> has until recently seemed too willing to place the best interest of the state a distant second to both misguided compassion and a delusional effort to curry favor with a hypothetical, future constituency.

    Advocates, predictably, are shouting "racism" at this incident and at anyone who dares to insist that our employment and immigration laws be enforced. They could not be more wrong. Mr. Richardson asked only about the legal status of the gentleman. For Mr. Richardson and for all of us, the question revolves, prima facie, not around race, but around legality, adherence to a process for immigration and, equally important, respect for immigrants who upheld those principles in coming to the United States.

    March 12, 2008

    Healthcare Consumer Question of the Day

    Carroll Andrew Morse

    Here is a question for the sage and practical-minded readers of Anchor Rising:

    Recently, a friend of mine had an appointment with a doctor who has a policy requiring a $40 payment for appointments cancelled on the same day. Said friend arrived on time. Said doctor did not, not seeing the patient until 45 minutes after the scheduled appointment time.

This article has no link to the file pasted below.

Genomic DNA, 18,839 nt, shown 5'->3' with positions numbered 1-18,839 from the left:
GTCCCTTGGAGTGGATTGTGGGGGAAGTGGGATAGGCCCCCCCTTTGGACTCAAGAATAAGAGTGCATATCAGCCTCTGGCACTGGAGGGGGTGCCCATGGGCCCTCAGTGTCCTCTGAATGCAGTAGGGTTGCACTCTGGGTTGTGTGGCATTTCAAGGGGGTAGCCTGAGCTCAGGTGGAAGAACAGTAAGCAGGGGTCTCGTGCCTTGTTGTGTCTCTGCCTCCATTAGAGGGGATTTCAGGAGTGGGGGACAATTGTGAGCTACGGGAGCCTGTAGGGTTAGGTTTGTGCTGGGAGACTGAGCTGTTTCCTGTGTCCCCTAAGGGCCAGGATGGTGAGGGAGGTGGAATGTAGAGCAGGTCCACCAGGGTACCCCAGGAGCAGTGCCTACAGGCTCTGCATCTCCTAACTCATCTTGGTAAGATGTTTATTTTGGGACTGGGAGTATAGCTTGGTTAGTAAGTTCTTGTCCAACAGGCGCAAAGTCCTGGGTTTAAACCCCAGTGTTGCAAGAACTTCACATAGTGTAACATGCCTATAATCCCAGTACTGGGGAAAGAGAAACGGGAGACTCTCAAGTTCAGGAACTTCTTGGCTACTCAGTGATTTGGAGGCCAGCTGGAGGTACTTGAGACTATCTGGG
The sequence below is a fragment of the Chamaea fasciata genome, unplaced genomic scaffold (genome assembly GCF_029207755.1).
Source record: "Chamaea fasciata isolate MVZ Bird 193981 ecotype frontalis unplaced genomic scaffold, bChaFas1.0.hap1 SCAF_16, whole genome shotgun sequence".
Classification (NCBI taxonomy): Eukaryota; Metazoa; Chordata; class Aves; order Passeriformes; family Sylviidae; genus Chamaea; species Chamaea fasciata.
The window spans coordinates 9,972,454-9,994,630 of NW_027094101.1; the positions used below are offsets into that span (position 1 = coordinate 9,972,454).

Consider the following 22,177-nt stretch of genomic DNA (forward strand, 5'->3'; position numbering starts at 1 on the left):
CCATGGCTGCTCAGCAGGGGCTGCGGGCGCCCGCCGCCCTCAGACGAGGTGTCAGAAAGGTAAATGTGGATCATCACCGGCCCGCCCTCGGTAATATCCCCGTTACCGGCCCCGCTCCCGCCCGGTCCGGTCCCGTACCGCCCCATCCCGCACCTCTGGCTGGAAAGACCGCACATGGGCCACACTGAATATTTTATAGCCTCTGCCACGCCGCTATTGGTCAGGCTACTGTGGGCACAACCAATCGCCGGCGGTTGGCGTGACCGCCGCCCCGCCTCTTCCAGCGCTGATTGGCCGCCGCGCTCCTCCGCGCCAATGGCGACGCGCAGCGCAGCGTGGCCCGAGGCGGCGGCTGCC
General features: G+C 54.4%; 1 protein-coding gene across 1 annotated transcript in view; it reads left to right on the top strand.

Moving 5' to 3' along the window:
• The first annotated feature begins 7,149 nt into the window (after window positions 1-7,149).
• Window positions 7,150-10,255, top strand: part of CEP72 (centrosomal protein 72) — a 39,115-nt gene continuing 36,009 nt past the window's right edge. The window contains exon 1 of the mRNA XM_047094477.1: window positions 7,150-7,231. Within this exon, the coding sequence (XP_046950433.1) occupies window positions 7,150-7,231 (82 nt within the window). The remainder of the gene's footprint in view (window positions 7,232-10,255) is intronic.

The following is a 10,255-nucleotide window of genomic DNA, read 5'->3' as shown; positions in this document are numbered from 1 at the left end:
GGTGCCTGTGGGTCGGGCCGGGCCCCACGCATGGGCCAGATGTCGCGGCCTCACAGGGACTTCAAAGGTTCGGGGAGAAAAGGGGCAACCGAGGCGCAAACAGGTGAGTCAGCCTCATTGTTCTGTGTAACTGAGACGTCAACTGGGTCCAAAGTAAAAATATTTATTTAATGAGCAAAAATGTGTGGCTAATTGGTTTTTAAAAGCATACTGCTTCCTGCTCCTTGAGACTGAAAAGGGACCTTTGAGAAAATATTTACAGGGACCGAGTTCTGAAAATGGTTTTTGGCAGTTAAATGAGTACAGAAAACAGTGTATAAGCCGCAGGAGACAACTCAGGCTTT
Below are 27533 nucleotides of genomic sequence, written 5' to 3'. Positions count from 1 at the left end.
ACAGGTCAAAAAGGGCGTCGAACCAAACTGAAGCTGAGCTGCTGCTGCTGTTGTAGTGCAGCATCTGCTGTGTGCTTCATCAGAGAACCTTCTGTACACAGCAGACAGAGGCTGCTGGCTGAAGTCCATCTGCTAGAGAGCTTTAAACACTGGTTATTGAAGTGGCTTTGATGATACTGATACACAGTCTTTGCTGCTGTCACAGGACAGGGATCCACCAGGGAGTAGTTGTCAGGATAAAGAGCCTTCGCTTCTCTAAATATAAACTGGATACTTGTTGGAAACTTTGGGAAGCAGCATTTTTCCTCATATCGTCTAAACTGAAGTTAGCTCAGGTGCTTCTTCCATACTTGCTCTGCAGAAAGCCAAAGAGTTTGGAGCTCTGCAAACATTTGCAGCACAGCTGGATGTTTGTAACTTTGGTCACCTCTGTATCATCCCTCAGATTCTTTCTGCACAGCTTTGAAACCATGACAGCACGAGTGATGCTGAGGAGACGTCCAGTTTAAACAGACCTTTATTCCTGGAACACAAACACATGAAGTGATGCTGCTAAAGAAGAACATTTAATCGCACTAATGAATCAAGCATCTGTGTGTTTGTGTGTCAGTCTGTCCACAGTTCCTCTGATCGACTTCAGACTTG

The question is: in a completely fair universe, shouldn't the patient get $40 knocked off of the bill in circumstances like these?

    Continued Objections to Crowley

    Justin Katz

    It was a welcome observation, during my short lunch break, that Bob Owens of Smithfield has my back:

    Does Mr. Crowley expect everyone to live in a liberal-socialist utopia where everyone gets paid the same no matter what his or her job is — as, say, in Cuba, with all the benefits one gets in that country?

    Come on, Mr. Crowley. You know the main problems here are not the result of the rich not paying enough taxes. The middle class is the group that gets killed by high taxes, mostly because of the excesses of the labor unions and the connivance of the politicians who are in bed with them.